France and Germany have pledged to increase their tech cooperation so Europe can progress towards becoming a global champion of digital technology.
Germany’s centre-left Social Democrats have voted in favour of forming a coalition with Chancellor Angela Merkel’s conservatives. Talks have touched a number of sensitive issues, including calls to deepen ties with France. Their idea is to draw up a renewed Elysee Treaty to commemorate and build upon the 55th anniversary of the friendship treaty between the neighbouring countries. Following energetic new French President Emmanuel Macron plans for increased efforts to research artificial intelligence (AI), Germany has set to join in and jointly further innovation.
Macron’s efforts to promote France as a country open for business, aiming at becoming a leading hub for tech innovation has already caught major attention. On Monday, Europe’s biggest software company SAP said it will spend up to two billion euros investing in and nurturing French start-ups as part of its push into cutting-edge technologies. “There is a real sense of economic momentum in France,” said SAP chief executive Bill McDermott after Macron hosted talks with some 140 business leaders at the Versailles chateau near Paris.
Other firms attending Macron’s business summit made their public spending plans public: Facebook said it will pour an additional 10 million euros into artificial intelligence in France by 2022. Zuckerberg’s web leviathan also announced it would to train 65,000 people in digital skills in free schemes to help women set up businesses and the long-term unemployed get back to work. Google, for its part, said it plans to open a new artificial intelligence centre in France within weeks, its second in Europe after Zurich.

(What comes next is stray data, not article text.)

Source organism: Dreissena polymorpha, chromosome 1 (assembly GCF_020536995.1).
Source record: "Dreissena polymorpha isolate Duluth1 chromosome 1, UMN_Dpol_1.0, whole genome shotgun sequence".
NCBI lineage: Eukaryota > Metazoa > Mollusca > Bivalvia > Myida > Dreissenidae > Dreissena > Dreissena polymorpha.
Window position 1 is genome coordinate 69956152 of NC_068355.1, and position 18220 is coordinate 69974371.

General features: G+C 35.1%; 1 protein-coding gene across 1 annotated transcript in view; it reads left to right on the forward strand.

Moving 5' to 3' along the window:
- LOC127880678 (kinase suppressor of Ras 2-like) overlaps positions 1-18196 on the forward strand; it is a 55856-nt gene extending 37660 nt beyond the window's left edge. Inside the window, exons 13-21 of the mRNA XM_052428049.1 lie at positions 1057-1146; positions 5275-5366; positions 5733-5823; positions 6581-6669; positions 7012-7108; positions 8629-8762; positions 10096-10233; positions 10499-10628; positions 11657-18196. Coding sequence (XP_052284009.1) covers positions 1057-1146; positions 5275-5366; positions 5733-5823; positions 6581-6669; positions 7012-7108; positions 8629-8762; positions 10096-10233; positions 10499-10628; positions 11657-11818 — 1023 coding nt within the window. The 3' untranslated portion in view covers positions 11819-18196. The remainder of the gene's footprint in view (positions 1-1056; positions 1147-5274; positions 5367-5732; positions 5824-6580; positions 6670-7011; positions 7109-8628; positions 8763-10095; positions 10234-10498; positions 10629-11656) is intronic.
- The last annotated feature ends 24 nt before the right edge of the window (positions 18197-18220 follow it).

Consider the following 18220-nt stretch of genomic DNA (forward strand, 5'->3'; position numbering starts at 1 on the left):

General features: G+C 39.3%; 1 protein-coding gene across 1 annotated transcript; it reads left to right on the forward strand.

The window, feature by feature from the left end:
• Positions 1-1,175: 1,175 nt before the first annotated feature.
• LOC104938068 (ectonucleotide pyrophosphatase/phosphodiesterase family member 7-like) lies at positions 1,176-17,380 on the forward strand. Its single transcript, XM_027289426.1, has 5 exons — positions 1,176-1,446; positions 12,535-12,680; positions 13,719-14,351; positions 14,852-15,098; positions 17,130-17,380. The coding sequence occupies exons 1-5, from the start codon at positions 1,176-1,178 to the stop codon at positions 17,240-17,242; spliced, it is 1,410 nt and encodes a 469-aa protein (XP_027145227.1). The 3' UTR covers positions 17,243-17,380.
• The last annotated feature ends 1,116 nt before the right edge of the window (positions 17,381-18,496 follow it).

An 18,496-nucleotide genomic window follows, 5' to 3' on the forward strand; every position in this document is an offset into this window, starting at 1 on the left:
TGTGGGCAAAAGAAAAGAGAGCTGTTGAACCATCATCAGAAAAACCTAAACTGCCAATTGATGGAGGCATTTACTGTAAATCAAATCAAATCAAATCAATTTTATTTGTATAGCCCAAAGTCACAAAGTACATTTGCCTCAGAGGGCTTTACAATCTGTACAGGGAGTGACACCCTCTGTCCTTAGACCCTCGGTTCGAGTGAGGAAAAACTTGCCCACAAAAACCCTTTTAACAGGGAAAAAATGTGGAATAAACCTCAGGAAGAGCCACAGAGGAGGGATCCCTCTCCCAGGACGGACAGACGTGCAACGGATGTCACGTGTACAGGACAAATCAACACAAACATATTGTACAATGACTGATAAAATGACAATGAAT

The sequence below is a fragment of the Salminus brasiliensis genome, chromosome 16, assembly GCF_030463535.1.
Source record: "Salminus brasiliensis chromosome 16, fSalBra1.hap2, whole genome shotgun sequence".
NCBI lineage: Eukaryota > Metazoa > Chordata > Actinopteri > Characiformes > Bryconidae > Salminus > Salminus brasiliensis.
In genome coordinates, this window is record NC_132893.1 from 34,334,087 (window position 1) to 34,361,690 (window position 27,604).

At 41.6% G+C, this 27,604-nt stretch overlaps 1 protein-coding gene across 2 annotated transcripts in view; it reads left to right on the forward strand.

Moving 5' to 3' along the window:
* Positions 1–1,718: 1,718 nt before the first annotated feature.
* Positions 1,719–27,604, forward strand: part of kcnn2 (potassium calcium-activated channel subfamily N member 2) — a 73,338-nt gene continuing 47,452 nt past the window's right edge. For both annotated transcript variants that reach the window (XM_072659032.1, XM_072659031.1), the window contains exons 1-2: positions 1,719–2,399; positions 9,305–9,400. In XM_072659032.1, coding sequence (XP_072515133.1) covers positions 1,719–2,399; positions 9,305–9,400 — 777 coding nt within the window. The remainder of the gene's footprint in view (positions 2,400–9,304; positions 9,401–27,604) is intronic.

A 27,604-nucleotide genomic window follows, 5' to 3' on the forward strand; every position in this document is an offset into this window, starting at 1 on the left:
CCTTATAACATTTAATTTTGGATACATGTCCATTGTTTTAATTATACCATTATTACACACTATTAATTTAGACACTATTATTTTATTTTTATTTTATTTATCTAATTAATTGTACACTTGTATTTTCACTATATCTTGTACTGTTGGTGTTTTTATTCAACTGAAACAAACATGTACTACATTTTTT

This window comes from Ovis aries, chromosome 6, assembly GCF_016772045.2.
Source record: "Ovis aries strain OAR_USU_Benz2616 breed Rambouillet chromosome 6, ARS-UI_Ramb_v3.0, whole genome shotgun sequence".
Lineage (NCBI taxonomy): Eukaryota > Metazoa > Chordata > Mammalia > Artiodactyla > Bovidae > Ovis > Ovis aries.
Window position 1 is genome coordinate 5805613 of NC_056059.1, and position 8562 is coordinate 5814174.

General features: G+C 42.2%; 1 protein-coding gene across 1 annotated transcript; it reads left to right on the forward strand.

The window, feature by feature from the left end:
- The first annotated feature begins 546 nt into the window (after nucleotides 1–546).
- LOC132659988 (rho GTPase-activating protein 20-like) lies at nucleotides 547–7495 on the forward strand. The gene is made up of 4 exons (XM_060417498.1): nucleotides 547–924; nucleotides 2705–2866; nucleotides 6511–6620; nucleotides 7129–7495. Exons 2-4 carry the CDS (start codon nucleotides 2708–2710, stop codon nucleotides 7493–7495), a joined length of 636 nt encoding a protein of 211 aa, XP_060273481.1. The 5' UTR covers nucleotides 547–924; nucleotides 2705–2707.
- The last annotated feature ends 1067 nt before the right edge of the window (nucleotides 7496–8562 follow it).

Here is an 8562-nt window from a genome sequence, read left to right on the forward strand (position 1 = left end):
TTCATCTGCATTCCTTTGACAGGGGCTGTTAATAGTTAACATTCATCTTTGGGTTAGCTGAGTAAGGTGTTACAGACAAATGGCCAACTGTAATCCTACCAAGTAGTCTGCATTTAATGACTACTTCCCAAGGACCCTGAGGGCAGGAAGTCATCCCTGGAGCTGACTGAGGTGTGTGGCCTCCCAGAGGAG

In response to French EU reform endeavours, the new German bloc has pledged to develop bilateral cooperation. “Strengthening of the cooperation between our two countries is a precondition for strengthening Europe,” said German Parliamentary President Wolfgang Schäuble. “That makes it all the more important to reinforce this central idea that neither Germany nor France have any future without Europe.” Social Democrat leaders joined the chant, making the Franco-German axis a key element of the coalition’s dynamic.
However, Germany still seems opposed to Macron’s suggestion of creating a European Innovation Agency, modelled on the US Defence Advanced Research Projects Agency, to help the continent keep pace with technological discovery in China and the US. In remarks last week, Macron put forward the idea of an agency which may be run by EU member states. It “will make progress in the coming months,” he said. Such progress will however depend Berlin’s political support.
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